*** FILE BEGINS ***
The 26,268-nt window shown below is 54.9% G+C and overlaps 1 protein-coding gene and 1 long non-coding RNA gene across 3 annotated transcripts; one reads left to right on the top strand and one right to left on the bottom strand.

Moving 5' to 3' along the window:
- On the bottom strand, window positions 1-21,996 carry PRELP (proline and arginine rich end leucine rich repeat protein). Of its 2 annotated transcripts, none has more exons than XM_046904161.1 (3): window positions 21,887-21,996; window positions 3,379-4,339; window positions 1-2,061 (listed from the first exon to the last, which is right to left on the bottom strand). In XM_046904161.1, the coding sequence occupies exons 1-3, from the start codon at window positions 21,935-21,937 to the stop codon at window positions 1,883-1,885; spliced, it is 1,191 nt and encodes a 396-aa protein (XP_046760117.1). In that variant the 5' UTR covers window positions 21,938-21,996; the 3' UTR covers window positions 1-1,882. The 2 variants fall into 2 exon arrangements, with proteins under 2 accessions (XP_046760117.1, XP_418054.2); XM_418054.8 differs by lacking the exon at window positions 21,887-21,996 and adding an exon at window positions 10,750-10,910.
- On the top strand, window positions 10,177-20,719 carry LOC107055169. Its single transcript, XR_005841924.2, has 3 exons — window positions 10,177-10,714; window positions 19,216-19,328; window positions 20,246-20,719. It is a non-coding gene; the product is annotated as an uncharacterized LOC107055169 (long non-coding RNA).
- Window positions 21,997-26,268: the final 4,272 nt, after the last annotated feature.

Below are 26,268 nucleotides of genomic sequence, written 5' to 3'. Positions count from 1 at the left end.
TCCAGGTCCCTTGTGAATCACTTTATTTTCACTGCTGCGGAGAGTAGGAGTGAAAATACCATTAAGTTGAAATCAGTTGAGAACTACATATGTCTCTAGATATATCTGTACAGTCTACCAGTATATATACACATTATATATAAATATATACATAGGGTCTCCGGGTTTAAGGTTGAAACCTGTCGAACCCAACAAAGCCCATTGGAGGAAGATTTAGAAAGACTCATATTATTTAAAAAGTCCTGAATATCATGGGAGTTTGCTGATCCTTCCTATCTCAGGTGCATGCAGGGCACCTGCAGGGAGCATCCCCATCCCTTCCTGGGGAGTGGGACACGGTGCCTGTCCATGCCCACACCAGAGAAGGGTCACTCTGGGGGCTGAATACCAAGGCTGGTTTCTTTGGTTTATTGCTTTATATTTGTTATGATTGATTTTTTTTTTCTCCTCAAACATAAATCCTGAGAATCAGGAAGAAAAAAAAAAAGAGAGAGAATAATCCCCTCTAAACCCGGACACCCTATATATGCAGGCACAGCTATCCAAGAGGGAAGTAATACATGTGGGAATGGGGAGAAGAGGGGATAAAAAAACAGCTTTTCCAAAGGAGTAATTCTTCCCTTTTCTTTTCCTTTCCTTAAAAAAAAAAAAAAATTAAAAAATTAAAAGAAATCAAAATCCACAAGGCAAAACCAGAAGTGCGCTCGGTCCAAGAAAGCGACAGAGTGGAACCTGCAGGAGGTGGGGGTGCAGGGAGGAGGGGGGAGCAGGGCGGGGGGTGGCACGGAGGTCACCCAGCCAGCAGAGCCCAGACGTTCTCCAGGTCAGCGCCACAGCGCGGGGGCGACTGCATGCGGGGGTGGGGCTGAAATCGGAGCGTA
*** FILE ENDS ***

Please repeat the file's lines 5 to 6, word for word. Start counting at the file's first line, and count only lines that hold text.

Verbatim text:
- Window positions 21,997-26,268: the final 4,272 nt, after the last annotated feature.

Below are 26,268 nucleotides of genomic sequence, written 5' to 3'. Positions count from 1 at the left end.